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BC’s Tense Election Showdown Reaches Its Rightful Conclusion

Green-NDP alliance was the likeliest possibility all along. Now, Clark’s future is in peril.

By Bill Tieleman 30 May 2017 |

Bill Tieleman is a former NDP strategist whose clients include unions and businesses in the resource and public sector. Tieleman is a regular Tyee contributor who writes a column on B.C. politics every Tuesday in 24 Hours newspaper. Email him at see Twitter @BillTieleman or visit his blog.

“You see, in this world there’s two kinds of people, my friend: Those with loaded guns and those who dig. You dig.” — Clint Eastwood in The Good, The Bad and The Ugly

British Columbia’s election came down Monday to a final, climactic showdown, a political shootout between the BC Liberals, NDP and Greens — where only two winners could emerge.

And like the epic last scene in the classic western movie The Good, The Bad and The Ugly, the twitchy calculations of three gunslingers — BC Liberal Premier Christy Clark, NDP leader John Horgan and Green leader Andrew Weaver — eyeing each other and the extreme tension they felt were nerve-wracking for B.C.

Weaver pulled the trigger first in a surprise draw, announcing the Greens have an agreement with the BC NDP, effectively making Horgan our new premier in the days ahead.

For Clark, it’s the end of the line, as premier and as leader of the BC Liberal Party. She lost this showdown and will now face another over her leadership — unless she steps down soon.

The BC Liberal caucus, facing the potential of years in opposition, won’t want to go into the next election led by Clark after her failure to secure a majority despite the best provincial economy in Canada and four balanced budgets.

The BC Liberals may be tempted to try every trick in the book to retain power, but the idea of putting Clark forward as a pantomime premier who clearly no longer has the confidence of the B.C. legislature would be a huge error.

And there is a lot a stake where BC Liberals need to think of the good of the province and the country — not personal power. It’s important for our economy, and to deal with our growing trade dispute with the United States, that British Columbia has a functioning government with an agreement for stability and a legislative agenda.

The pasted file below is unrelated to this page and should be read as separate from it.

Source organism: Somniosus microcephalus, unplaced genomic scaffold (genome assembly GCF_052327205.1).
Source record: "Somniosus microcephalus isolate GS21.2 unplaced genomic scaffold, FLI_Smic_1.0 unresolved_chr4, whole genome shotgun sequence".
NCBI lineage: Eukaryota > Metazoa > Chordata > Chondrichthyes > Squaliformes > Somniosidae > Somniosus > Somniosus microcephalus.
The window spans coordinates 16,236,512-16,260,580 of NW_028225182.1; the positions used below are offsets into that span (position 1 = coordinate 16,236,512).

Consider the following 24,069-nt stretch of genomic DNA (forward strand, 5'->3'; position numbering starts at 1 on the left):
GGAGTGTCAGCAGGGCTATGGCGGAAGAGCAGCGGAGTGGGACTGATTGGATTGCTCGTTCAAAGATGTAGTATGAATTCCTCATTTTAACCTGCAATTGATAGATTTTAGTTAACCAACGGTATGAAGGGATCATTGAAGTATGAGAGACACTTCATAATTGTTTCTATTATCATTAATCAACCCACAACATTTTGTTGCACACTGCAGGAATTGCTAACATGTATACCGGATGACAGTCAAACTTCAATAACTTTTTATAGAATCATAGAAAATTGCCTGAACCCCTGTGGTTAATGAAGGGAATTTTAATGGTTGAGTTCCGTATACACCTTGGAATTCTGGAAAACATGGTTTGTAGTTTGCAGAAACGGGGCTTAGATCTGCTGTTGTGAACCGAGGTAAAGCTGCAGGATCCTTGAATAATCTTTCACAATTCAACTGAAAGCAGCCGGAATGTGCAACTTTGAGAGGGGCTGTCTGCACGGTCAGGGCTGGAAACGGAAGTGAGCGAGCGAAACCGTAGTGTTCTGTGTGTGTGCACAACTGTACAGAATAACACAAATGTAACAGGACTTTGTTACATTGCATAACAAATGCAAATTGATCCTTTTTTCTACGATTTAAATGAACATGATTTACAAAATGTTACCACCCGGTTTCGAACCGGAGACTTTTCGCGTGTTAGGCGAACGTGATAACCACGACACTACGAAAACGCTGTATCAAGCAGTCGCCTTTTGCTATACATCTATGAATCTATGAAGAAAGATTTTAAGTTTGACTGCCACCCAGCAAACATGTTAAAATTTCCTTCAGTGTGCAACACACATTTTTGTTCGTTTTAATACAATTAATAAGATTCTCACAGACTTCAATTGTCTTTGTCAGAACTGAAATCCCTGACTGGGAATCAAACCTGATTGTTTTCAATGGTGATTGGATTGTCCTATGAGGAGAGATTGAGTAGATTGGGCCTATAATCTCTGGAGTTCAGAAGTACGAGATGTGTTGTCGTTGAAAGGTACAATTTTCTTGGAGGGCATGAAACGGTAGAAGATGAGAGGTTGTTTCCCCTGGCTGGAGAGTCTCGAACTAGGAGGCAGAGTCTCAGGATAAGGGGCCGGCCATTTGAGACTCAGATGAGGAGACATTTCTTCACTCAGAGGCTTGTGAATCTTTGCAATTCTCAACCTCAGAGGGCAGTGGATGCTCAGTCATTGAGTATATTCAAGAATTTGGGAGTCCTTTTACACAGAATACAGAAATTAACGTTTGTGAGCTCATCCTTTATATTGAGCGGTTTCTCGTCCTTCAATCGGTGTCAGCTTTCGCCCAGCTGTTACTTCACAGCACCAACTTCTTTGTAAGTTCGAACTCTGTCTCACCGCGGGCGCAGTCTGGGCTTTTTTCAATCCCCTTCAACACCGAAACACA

If the BC Liberals attempt to delay holding a legislative session for months, try to poach a Green or NDP MLA to their side to block the new government or other desperate measures, it will not only harm the province’s broader interests — it will also backfire badly.

The fact is that a majority of British Columbia voters, and elected MLAs, want a change in government and have different priorities than the tired Clark government.

To ignore that would devastate the BC Liberal brand for a long time to come, and at a precarious moment when another election is always possible.

That’s important because the BC Liberals will not only lose their enormous financial advantage from massive unlimited corporate and foreign political donations; they also won’t have a multimillion-dollar partisan government advertising budget to promote themselves.

The BC Liberals also have to recognize that a new minority government was the likeliest possibility right from election night.

The BC NDP-Green agreement was one of the three possibilities: the other two were a BC Liberal-Green deal or the Greens saying they will go “issue by issue” without an ongoing commitment of support.

When you gamed the options out, however, only one made sense for the BC Greens — an agreement with the BC NDP.

The reasons were obvious regardless of your political leanings.

The BC NDP and Greens shared significant parts of their platform: ending corporate and union political donations; moving to a proportional representation electoral system; opposing the Kinder Morgan oil pipeline; deep concerns about BC Hydro’s expensive Site C dam; banning grizzly bear trophy hunting; funding public transit; making housing more affordable and improving disability benefits.

But the BC Liberals disagreed with all of that. How could Weaver have reached a deal with Clark?

Only if the BC Liberals gutted their own beliefs and platform to meet Green demands in a desperate move by Clark to retain power.

How credible would her promises have been when she and her MLAs just campaigned on the opposite? And would the entire BC Liberal caucus actually have supported Green positions they despise and disdain? Extremely unlikely.

That left the third option: no Green agreement with either the BC NDP or BC Liberals — with the Greens voting “issue by issue.”

But that option, trumpeted by some observers, actually failed every test.

It would have left Clark as premier, appointing a cabinet, introducing a Throne Speech and budget, and continuing to hire and fire all public servants — all clearly leaving the Greens seen as propping up Clark. That option was hashtag fail.

What the Greens shrewdly realized was that they needed to do what the majority of British Columbians — and especially their own supporters — clearly wanted.

An Insights West poll last week showed that 51 per cent wanted a change after 16 years of BC Liberal rule versus just 38 per cent asking for more of Clark.

It will be up to Clark’s BC Liberal caucus to decide whether the government will change sooner or a bit later, but either way it will happen.

And so the political showdown is over — as the two winners, Horgan and Weaver will now focus on forming a new progressive government. As the loser, Clark faces a bleak political future.  [Tyee]

Read more: BC Politics

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